The accounts reveal a drop in both turnover and pre-tax profits during the year.

Turnover was down slightly to £68.25 million, from £68.28m the year before, while pre-tax profits were down 48% to £350,000.

 

By Gemma Mackie / The Press and Journal

UK-NZ trade deal criticised by farmers

Farmers are expressing their deep concerns following the signing of a free trade deal between the UK and New Zealand on Monday (February 28).

Hailed by the government as a deal that will slash red tape for companies exporting their goods, British farmers have pointed out the UK market will be flooded with imported food, produced at lower standards.

International Trade Secretary Anne-Marie Trevelyan said: “This deal will slash red tape, remove all tariffs and make it easier for our services companies to set up and prosper in New Zealand.

The NFU was quick to point out that UK farmers will now face “significant extra volumes of imported food – whether or not produced to our own high standards – while securing almost nothing in return for UK farmers.”

NFU President Minette Batters said: “As expected, this deal takes the same approach as the UK-Australia deal in eliminating tariffs for agricultural products, meaning that even for sensitive sectors like beef and lamb, dairy and horticulture, in time there will be no limit to the amount of goods New Zealand can export to the UK.

 

 

By Lisa Young / South West Farmer

Education Secretary: ‘Families decide if meat is part of child’s diet, not schools’

The news comes as parents at Barrowford Primary School in Lancashire were told earlier this month that meat was banned from their children’s canteen and lunch boxes.

The school’s Headteacher, Rachel Tomlinson said she had made the decision in order to ‘stop climate change’ and cited the carbon footprint caused by the livestock industry.

In 2019, two schools – Greenhill Park Primary in West London and the Swan School in Oxford – also banned meat from their menus.

The same policy followed in 2020 at Woolwich Polytechnic for Schools, in South East London, which also stopped pupils from bringing in packed lunches.

Speaking to the Mail on Sunday, Nadhim Zahawi vowed to ‘look closely’ at the issue after the Countryside Alliance sent a letter to the government calling for guidance against ‘agenda-driven policies.’

“I completely agree with the Countryside Alliance: our farmers make an extraordinary contribution to the British countryside and the sustainability of their livestock system.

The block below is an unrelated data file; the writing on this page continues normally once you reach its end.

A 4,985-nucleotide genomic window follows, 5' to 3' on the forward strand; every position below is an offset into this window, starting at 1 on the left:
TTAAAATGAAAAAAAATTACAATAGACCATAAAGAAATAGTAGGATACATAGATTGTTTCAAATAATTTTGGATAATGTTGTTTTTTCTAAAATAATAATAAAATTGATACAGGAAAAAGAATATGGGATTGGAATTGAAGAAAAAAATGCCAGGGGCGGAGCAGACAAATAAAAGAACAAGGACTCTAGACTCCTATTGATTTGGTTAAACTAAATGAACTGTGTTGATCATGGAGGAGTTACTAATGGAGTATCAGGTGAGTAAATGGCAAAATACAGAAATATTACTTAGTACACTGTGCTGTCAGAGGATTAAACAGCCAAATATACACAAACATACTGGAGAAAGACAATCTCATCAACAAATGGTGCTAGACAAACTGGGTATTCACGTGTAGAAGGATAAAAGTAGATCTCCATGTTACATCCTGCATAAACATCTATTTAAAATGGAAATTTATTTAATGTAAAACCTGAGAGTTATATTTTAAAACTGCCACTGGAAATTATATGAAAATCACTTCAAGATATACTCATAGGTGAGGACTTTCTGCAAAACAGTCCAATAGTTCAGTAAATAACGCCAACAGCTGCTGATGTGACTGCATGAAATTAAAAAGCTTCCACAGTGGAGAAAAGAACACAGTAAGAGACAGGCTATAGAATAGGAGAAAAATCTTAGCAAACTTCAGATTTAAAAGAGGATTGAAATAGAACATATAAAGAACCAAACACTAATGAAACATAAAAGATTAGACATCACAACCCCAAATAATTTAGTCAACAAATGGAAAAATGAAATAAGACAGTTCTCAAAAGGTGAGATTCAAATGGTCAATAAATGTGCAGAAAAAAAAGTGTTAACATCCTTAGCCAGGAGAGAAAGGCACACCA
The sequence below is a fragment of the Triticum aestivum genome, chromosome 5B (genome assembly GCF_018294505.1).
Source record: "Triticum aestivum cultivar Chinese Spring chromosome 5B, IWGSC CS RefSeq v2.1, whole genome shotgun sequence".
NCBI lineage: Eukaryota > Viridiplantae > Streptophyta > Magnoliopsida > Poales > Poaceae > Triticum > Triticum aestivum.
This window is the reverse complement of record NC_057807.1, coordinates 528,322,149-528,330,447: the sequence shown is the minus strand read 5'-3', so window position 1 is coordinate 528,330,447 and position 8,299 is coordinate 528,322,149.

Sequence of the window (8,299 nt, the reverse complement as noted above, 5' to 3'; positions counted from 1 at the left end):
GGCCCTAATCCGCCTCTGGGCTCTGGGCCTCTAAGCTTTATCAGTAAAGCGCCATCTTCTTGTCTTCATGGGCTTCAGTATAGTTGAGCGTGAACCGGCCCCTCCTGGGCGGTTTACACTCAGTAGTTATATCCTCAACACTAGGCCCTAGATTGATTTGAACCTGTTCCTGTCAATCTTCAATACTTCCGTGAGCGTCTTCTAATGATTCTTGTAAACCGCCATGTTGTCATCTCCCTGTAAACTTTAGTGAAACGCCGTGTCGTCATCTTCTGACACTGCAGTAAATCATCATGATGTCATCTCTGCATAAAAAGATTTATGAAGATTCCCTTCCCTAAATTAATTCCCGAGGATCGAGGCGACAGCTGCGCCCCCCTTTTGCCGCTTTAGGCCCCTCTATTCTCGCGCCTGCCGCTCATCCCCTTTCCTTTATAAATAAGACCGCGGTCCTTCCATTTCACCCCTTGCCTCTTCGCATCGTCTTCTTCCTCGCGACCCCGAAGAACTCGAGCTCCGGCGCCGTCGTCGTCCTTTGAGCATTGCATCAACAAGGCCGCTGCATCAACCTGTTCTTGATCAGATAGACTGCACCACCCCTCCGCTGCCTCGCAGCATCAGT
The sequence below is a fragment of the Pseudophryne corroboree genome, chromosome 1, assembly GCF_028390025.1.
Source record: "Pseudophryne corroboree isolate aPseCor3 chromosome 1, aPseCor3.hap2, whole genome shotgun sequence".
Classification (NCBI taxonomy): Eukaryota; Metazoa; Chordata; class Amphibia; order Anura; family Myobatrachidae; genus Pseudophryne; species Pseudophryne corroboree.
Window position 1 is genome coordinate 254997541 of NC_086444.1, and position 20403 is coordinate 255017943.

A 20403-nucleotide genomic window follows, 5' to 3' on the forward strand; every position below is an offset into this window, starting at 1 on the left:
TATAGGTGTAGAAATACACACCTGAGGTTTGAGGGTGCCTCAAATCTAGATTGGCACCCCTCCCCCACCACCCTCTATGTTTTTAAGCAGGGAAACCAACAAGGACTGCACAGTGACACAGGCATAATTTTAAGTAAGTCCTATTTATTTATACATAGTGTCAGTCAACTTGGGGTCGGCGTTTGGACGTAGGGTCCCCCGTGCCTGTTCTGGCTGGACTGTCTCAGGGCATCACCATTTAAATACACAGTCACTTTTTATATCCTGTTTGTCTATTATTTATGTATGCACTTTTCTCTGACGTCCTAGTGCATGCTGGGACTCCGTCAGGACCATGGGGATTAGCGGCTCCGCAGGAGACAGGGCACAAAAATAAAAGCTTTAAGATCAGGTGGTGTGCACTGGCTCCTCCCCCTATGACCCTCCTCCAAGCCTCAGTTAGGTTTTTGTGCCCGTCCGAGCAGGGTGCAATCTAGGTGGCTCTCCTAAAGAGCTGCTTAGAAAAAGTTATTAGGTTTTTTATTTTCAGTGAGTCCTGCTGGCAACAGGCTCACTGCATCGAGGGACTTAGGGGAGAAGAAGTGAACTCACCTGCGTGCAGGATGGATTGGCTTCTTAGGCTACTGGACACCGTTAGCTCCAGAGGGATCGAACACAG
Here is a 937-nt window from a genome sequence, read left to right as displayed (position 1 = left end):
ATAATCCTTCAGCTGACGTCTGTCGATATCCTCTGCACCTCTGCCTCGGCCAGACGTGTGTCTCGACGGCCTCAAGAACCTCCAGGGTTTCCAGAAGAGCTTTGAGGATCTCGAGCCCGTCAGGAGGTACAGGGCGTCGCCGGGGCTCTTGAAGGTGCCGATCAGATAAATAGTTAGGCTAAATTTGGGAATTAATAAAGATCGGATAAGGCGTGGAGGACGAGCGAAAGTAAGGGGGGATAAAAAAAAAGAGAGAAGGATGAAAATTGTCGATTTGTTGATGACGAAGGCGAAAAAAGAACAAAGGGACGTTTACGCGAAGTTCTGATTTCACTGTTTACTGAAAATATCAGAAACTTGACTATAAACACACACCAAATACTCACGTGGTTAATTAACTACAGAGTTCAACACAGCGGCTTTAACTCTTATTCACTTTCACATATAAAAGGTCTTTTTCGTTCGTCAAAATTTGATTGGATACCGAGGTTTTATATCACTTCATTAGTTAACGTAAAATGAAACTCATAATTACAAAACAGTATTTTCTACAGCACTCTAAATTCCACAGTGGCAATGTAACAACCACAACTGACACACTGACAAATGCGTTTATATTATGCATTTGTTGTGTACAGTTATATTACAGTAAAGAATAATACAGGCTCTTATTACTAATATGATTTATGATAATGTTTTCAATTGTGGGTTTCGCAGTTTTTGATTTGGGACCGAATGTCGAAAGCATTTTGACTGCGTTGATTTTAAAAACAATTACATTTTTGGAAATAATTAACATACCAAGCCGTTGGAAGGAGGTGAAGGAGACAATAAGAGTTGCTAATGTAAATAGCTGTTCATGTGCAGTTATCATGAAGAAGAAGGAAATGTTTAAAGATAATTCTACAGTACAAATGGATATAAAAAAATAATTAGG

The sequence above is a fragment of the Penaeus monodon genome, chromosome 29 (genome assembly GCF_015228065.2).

“It is for families to decide whether meat is part of their child’s diet – not schools,” Mr Zahawi said.

 

 

by FarmingUK

‘Scotch premium’ for beef takes hit in processing sector

Increased supply and bottlenecks in the processing sector have contributed to the recent loss of the “Scotch premium” for beef, which traditionally saw prices for cattle born and bred in Scotland stand higher than those in the rest of the UK, it has been claimed.

With prices for cattle in the north of England currently outstripping those achieved on this side of the border on a regular basis, Quality Meat Scotland (QMS) senior economist, Iain Macdonald, said that the BCMS cattle population data pointed to one of the causes,

“In October 2021, the figures signalled a sharp increase in prime cattle supply on Scottish farms, with a 5.4 per cent lift at 18-30-months compared to October 2020. By contrast, numbers were down by 1.3 per cent across England and Wales.

“It is possible that this imbalance has been generating downwards pressure on the relative price of cattle in Scotland,” said Macdonald.

“Scotland’s beef processing sector has been facing considerable labour shortages, restricting its ability to handle the available supply of cattle and potentially weakening competition for these animals.”

He said that this challenge was a reflection of the lack of suitably skilled workers, with UK immigration rules making it harder to recruit from overseas since EU exit, at a time when domestic workers had been favouring careers in other sectors such as warehousing for online retail.